This is a short video showing the elastomeric re-coat process. As you can see they are back rolling as they go, this ensures the coating fills any little cracks or holes. Also this is done when there has been an aggregate added before.

The re-coat process involves more than just putting coating down.

1. Clean roof with a broom, leaf blower, and if necessary a water hose.

2. Fix any blisters or cracks and holes with polyurethane caulking.

3. Apply a roof primer at the rate of about 1/3 gallon per 100sqft.

4. Apply and back roll the roof coating at a rate of at least 2 gallons per 100sqft 2.5 is better but no more than 3 gallons per 100sqft.

Things you don’t expect

October 5th, 2009

I have said it before and I’ll say it again. If your not careful in selecting the right roofing contractor you may end up with a roof that looks like the picture below.

This is what happens when you drag your foam hose through wet foam

wet foam

This is what happens when a foam applicator drags the foam hose over wet foam. This kind of thing  does happen from time to time but the real problem here is the fact that it was left like this. Normally you would take your grinder and grind it flat and then apply your coating, apparently this roofing contractor was to lazy to do it right. Kind of makes you wonder what else they didn’t do. Well take a look at the pictures below.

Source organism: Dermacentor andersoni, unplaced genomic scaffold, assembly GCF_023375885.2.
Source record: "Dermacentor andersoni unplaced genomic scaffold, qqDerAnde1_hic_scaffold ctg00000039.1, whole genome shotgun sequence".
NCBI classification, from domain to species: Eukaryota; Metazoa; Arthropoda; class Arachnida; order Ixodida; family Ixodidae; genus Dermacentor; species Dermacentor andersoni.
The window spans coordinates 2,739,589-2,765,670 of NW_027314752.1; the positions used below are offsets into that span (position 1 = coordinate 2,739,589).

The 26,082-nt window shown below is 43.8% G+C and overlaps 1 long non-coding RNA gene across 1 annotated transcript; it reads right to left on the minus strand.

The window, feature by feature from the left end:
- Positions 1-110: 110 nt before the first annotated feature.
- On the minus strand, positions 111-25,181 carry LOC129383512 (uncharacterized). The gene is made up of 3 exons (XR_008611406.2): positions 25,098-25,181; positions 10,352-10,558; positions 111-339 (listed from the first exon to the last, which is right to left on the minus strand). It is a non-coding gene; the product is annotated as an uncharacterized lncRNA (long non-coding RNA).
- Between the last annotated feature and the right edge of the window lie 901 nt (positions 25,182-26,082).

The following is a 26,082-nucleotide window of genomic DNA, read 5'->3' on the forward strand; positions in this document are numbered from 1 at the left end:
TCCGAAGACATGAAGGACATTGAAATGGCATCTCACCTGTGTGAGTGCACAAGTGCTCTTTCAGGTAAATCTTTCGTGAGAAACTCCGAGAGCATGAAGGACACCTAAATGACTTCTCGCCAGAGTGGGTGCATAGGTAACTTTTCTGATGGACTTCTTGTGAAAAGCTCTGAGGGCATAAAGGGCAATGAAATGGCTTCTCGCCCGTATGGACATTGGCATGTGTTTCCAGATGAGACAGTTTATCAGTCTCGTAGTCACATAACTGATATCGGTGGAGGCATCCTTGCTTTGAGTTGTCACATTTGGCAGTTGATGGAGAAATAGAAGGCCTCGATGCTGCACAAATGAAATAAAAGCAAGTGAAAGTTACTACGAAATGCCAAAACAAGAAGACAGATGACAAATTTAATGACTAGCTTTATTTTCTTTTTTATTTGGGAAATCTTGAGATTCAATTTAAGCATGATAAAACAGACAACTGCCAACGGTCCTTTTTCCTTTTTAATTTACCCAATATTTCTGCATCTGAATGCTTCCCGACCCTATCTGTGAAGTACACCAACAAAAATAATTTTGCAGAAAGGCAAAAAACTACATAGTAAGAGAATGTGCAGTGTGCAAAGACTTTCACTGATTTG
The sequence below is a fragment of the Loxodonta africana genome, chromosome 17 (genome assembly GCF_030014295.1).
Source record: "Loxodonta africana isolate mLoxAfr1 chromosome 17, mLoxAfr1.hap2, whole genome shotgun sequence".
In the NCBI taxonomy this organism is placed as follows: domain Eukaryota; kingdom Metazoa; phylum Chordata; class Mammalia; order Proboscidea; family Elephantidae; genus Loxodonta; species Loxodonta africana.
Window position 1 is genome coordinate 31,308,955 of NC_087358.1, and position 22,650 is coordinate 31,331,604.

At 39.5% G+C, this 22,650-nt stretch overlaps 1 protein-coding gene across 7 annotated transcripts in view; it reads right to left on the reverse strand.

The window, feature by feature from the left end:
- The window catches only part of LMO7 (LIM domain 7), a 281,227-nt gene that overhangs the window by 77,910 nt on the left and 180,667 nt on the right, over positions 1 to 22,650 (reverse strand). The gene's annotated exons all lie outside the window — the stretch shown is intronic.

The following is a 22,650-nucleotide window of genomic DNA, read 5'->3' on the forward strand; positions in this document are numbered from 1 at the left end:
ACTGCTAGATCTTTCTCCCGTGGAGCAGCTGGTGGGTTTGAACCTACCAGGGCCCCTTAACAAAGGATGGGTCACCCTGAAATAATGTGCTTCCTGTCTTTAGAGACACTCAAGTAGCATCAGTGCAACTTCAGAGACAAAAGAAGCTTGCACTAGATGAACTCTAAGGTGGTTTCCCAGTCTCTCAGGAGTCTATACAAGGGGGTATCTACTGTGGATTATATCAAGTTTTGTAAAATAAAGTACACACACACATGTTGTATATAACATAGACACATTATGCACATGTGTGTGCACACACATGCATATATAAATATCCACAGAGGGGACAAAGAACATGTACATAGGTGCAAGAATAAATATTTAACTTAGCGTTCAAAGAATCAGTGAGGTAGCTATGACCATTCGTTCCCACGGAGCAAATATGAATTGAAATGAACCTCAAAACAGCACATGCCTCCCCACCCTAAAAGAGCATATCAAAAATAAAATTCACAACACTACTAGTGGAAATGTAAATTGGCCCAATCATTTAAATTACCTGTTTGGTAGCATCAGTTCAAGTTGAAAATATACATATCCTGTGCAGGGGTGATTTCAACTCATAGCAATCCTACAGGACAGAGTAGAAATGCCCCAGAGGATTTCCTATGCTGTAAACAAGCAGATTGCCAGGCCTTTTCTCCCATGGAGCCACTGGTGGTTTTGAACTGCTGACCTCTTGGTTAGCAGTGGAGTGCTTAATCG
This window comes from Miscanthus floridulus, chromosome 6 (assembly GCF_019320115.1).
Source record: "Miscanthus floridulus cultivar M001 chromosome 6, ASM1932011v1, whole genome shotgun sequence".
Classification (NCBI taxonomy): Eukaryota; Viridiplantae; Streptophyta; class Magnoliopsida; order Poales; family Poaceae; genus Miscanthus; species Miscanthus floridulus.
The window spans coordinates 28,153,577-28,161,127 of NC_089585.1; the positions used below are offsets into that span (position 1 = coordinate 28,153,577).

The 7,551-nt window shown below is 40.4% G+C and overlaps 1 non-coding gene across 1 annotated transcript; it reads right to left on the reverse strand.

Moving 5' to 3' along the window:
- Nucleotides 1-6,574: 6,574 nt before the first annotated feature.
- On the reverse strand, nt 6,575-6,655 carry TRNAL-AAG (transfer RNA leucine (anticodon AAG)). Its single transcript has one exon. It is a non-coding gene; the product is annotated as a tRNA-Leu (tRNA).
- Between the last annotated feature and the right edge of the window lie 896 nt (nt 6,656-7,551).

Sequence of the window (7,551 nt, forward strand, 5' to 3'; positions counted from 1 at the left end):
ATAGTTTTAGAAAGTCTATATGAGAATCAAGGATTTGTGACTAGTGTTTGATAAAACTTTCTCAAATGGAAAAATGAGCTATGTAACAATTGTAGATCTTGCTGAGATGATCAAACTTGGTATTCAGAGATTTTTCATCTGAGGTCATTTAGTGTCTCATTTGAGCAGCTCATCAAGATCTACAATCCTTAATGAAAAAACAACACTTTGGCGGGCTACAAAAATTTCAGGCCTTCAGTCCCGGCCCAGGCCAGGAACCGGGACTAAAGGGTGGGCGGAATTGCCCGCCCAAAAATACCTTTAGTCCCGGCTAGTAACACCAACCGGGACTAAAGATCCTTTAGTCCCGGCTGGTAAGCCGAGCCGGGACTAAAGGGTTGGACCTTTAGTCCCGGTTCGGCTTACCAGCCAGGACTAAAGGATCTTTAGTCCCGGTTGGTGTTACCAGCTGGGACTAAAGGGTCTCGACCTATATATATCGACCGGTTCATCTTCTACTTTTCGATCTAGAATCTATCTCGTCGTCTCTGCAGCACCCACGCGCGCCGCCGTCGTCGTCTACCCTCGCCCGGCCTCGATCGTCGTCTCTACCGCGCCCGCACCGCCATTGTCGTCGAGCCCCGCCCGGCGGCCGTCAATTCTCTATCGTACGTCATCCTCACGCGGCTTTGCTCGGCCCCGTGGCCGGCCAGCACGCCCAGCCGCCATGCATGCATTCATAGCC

Sloppy workmanship

This picture shows all around bad foam detail. First off they foamed in the A/C condensate line and the A/C electrical conduit. So if for some reason you needed to replace the electrical  or condensate line in addition to hiring an A/C contractor you will also need to hire a roofer. The foam detail is all around bad.

Not enough foam around the base of the pipe

Cracked Pipe

This is really a all to common mistake. 9 out of 10 foam roof leaks are due to a failed penetration or some other component and not the foam it’s self. If they would have put the foam they sprayed up the sides of the pipe around the base of the pipe this wouldn’t have happened. As you can see someone tried to fix this by brushing some elastomeric coating around the pipe and as you can see it didn’t work. The proper way to fix this would be to re-foam the pipe. If you didn’t have the money to hire a roofer to do it you could apply a thik bead of urethane caulking around it. It will be a semi permanent fix. By the way this type of failure is due to settlement and the lack of foam around the pipe.